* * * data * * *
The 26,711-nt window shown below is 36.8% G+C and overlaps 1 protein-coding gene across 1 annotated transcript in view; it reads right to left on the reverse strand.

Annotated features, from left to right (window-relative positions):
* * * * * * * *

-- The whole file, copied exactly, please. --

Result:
The 26,711-nt window shown below is 36.8% G+C and overlaps 1 protein-coding gene across 1 annotated transcript in view; it reads right to left on the reverse strand.

Annotated features, from left to right (window-relative positions):